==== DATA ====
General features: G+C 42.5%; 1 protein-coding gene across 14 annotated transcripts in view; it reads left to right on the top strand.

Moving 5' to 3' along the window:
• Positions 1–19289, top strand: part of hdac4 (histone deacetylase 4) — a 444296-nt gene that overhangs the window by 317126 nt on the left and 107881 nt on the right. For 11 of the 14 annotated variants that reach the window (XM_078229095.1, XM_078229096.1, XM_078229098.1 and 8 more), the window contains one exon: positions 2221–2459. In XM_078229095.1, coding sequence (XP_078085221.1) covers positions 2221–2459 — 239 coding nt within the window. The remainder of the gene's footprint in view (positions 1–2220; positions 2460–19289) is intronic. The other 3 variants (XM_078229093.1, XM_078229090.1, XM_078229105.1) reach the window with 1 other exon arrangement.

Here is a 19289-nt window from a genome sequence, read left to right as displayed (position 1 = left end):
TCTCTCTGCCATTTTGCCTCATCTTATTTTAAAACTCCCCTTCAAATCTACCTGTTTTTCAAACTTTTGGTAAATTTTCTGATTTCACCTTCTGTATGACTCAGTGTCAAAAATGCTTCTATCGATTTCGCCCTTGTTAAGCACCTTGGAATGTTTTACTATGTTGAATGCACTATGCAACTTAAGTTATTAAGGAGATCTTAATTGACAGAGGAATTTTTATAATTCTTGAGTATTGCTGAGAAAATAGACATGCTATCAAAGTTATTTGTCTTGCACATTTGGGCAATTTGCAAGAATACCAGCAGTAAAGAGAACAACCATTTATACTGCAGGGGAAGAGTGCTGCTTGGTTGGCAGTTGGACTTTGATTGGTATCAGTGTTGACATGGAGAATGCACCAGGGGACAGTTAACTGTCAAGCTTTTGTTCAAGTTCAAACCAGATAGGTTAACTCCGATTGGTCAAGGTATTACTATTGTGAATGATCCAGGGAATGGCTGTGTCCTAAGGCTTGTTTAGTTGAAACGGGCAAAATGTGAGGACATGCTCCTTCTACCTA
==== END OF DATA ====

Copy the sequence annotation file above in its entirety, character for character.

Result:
General features: G+C 42.5%; 1 protein-coding gene across 14 annotated transcripts in view; it reads left to right on the top strand.

Moving 5' to 3' along the window:
• Positions 1–19289, top strand: part of hdac4 (histone deacetylase 4) — a 444296-nt gene that overhangs the window by 317126 nt on the left and 107881 nt on the right. For 11 of the 14 annotated variants that reach the window (XM_078229095.1, XM_078229096.1, XM_078229098.1 and 8 more), the window contains one exon: positions 2221–2459. In XM_078229095.1, coding sequence (XP_078085221.1) covers positions 2221–2459 — 239 coding nt within the window. The remainder of the gene's footprint in view (positions 1–2220; positions 2460–19289) is intronic. The other 3 variants (XM_078229093.1, XM_078229090.1, XM_078229105.1) reach the window with 1 other exon arrangement.

Here is a 19289-nt window from a genome sequence, read left to right as displayed (position 1 = left end):
TCTCTCTGCCATTTTGCCTCATCTTATTTTAAAACTCCCCTTCAAATCTACCTGTTTTTCAAACTTTTGGTAAATTTTCTGATTTCACCTTCTGTATGACTCAGTGTCAAAAATGCTTCTATCGATTTCGCCCTTGTTAAGCACCTTGGAATGTTTTACTATGTTGAATGCACTATGCAACTTAAGTTATTAAGGAGATCTTAATTGACAGAGGAATTTTTATAATTCTTGAGTATTGCTGAGAAAATAGACATGCTATCAAAGTTATTTGTCTTGCACATTTGGGCAATTTGCAAGAATACCAGCAGTAAAGAGAACAACCATTTATACTGCAGGGGAAGAGTGCTGCTTGGTTGGCAGTTGGACTTTGATTGGTATCAGTGTTGACATGGAGAATGCACCAGGGGACAGTTAACTGTCAAGCTTTTGTTCAAGTTCAAACCAGATAGGTTAACTCCGATTGGTCAAGGTATTACTATTGTGAATGATCCAGGGAATGGCTGTGTCCTAAGGCTTGTTTAGTTGAAACGGGCAAAATGTGAGGACATGCTCCTTCTACCTA